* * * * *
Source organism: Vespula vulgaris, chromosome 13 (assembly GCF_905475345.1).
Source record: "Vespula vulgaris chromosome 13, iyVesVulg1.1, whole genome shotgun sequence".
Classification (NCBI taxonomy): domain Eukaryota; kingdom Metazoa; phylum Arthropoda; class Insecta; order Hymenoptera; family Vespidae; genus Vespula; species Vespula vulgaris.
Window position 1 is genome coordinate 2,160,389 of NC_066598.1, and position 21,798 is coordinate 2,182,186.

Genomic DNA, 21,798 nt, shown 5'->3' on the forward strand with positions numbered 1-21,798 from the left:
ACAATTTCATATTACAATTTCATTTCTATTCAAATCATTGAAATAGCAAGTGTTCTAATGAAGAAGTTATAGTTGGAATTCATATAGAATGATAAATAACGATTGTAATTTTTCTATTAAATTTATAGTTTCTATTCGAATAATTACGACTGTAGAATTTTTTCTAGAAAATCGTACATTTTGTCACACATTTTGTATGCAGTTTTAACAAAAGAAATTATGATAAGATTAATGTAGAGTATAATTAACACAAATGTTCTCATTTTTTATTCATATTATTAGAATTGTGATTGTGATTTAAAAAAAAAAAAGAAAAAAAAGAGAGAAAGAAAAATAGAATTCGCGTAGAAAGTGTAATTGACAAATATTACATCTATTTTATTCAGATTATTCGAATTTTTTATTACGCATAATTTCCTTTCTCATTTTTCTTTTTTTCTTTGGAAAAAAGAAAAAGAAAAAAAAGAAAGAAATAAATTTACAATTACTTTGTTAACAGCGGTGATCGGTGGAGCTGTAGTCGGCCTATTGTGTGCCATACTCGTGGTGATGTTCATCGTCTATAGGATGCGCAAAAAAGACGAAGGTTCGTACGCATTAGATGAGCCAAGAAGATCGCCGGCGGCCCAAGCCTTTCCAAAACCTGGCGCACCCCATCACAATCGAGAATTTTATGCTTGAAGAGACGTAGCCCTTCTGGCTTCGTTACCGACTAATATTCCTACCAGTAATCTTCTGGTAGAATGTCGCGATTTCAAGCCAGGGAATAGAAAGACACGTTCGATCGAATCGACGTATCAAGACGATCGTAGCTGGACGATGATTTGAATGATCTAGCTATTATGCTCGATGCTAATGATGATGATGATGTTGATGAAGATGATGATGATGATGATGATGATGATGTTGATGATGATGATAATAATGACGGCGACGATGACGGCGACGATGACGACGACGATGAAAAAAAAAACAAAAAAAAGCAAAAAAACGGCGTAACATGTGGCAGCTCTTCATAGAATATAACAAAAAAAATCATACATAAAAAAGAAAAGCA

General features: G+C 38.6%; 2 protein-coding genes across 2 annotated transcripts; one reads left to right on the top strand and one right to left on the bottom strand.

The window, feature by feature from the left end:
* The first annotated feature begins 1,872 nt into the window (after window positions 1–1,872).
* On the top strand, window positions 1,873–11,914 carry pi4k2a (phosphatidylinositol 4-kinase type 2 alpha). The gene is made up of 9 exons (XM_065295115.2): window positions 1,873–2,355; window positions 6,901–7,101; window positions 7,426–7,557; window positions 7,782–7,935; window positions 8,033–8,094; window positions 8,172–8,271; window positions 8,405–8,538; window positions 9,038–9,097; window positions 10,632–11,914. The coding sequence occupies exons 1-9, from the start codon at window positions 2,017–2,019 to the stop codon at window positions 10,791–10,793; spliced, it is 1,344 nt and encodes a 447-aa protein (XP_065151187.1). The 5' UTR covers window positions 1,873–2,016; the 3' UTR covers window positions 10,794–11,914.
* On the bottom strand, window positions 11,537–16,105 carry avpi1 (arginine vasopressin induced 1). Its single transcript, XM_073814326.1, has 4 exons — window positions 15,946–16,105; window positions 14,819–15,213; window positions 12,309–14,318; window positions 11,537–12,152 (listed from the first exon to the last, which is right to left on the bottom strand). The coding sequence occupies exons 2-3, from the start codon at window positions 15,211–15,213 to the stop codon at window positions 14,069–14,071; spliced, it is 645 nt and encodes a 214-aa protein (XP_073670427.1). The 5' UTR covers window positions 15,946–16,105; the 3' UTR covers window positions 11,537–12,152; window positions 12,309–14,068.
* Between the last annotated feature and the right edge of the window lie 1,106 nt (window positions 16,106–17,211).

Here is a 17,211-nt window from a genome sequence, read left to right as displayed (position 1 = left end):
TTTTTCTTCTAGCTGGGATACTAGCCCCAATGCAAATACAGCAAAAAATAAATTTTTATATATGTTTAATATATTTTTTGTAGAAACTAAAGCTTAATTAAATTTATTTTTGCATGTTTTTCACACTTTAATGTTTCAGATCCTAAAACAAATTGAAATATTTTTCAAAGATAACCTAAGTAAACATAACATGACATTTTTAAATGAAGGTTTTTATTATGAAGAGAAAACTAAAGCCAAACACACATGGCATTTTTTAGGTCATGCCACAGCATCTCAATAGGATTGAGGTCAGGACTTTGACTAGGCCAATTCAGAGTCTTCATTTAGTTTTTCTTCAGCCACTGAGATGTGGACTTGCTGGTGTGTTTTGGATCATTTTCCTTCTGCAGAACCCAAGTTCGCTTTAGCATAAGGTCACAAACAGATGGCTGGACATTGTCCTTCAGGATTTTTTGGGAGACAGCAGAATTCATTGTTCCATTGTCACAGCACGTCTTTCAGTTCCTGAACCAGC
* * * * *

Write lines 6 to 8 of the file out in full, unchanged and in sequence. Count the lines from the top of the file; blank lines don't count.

ACAATTTCATATTACAATTTCATTTCTATTCAAATCATTGAAATAGCAAGTGTTCTAATGAAGAAGTTATAGTTGGAATTCATATAGAATGATAAATAACGATTGTAATTTTTCTATTAAATTTATAGTTTCTATTCGAATAATTACGACTGTAGAATTTTTTCTAGAAAATCGTACATTTTGTCACACATTTTGTATGCAGTTTTAACAAAAGAAATTATGATAAGATTAATGTAGAGTATAATTAACACAAATGTTCTCATTTTTTATTCATATTATTAGAATTGTGATTGTGATTTAAAAAAAAAAAAGAAAAAAAAGAGAGAAAGAAAAATAGAATTCGCGTAGAAAGTGTAATTGACAAATATTACATCTATTTTATTCAGATTATTCGAATTTTTTATTACGCATAATTTCCTTTCTCATTTTTCTTTTTTTCTTTGGAAAAAAGAAAAAGAAAAAAAAGAAAGAAATAAATTTACAATTACTTTGTTAACAGCGGTGATCGGTGGAGCTGTAGTCGGCCTATTGTGTGCCATACTCGTGGTGATGTTCATCGTCTATAGGATGCGCAAAAAAGACGAAGGTTCGTACGCATTAGATGAGCCAAGAAGATCGCCGGCGGCCCAAGCCTTTCCAAAACCTGGCGCACCCCATCACAATCGAGAATTTTATGCTTGAAGAGACGTAGCCCTTCTGGCTTCGTTACCGACTAATATTCCTACCAGTAATCTTCTGGTAGAATGTCGCGATTTCAAGCCAGGGAATAGAAAGACACGTTCGATCGAATCGACGTATCAAGACGATCGTAGCTGGACGATGATTTGAATGATCTAGCTATTATGCTCGATGCTAATGATGATGATGATGTTGATGAAGATGATGATGATGATGATGATGATGATGTTGATGATGATGATAATAATGACGGCGACGATGACGGCGACGATGACGACGACGATGAAAAAAAAAACAAAAAAAAGCAAAAAAACGGCGTAACATGTGGCAGCTCTTCATAGAATATAACAAAAAAAATCATACATAAAAAAGAAAAGCA

General features: G+C 38.6%; 2 protein-coding genes across 2 annotated transcripts; one reads left to right on the top strand and one right to left on the bottom strand.

The window, feature by feature from the left end: